However, the acceleration ratio is as low as 0.9 (i.e., 6240 s/7256 s in Table 4), which means the POD model causes the simulation to be even slower than FDM. This is quite different from the high acceleration ratio for ideal gas ( in Table 3). The main difference between the computations of real gas and ideal gas is that the equation of state (EOS) should be computed for real gas. We analyze the different contributions of the total computational time for FDM and POD in Table 4 and find two important phenomena: (1) the largest part of the total computational time is mainly consumed on EOS for both FDM and POD (92% for FDM and 78% for POD); the EOS cannot be expressed as an explicit function of pressure so that it cannot be decomposed by the POD; it can only be calculated locally for both FDM and POD and thus the main computational time of real gas simulation is not reduced in the POD model; (2) the computational time for flow equations in POD (1596 s) is much longer than that in FDM (493 s) with much higher contribution (22%) than that of FDM (8%). This means the POD model is still slower than FDM even not considering the computational time of EOS. This can be explained using the expression of the POD model. In the model (see (34)), all terms are constant for time advancement except the projection of the unsteady term (see (31)) and the projection of the source term (see (33)). They should be calculated in every time step because they contain the variables changing with time (, , and ). This kind of calculation largely increases the total computations.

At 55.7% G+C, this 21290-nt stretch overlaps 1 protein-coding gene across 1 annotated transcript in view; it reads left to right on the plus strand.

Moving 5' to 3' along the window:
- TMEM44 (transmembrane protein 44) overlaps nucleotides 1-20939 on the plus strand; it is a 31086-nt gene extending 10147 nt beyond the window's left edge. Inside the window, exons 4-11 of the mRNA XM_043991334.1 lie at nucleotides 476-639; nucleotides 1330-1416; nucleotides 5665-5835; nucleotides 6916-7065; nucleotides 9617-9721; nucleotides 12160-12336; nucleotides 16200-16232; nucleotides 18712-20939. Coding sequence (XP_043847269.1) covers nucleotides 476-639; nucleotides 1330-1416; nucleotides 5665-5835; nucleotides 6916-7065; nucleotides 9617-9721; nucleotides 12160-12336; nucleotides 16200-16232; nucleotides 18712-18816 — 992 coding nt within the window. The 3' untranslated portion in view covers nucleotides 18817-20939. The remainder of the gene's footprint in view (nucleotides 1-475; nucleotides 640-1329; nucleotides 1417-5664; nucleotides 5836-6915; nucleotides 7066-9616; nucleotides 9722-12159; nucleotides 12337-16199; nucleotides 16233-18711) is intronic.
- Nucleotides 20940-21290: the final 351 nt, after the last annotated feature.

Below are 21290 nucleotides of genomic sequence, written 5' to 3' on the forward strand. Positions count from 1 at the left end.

Table 4: Computational time analyses in the case of real gas.